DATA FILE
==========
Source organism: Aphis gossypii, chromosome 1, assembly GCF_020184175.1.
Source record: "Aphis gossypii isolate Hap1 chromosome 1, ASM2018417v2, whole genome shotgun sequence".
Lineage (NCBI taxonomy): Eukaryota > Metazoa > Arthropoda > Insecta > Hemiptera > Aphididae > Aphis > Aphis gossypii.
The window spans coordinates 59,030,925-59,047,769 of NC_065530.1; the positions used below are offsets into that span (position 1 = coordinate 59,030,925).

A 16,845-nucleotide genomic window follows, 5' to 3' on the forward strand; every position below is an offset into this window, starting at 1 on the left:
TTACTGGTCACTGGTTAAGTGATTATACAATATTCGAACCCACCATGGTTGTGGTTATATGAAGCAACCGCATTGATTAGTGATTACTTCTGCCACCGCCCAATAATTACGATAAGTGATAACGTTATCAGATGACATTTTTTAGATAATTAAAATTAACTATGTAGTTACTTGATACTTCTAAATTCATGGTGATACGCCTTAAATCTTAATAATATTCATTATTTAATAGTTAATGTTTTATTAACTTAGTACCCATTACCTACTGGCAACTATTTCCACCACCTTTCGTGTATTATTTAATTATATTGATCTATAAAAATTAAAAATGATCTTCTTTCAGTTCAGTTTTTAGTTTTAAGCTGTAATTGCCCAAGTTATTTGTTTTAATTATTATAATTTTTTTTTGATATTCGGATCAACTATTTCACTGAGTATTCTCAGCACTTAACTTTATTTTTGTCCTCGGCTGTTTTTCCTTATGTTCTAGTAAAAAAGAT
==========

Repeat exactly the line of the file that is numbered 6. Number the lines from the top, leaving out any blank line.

TTACTGGTCACTGGTTAAGTGATTATACAATATTCGAACCCACCATGGTTGTGGTTATATGAAGCAACCGCATTGATTAGTGATTACTTCTGCCACCGCCCAATAATTACGATAAGTGATAACGTTATCAGATGACATTTTTTAGATAATTAAAATTAACTATGTAGTTACTTGATACTTCTAAATTCATGGTGATACGCCTTAAATCTTAATAATATTCATTATTTAATAGTTAATGTTTTATTAACTTAGTACCCATTACCTACTGGCAACTATTTCCACCACCTTTCGTGTATTATTTAATTATATTGATCTATAAAAATTAAAAATGATCTTCTTTCAGTTCAGTTTTTAGTTTTAAGCTGTAATTGCCCAAGTTATTTGTTTTAATTATTATAATTTTTTTTTGATATTCGGATCAACTATTTCACTGAGTATTCTCAGCACTTAACTTTATTTTTGTCCTCGGCTGTTTTTCCTTATGTTCTAGTAAAAAAGAT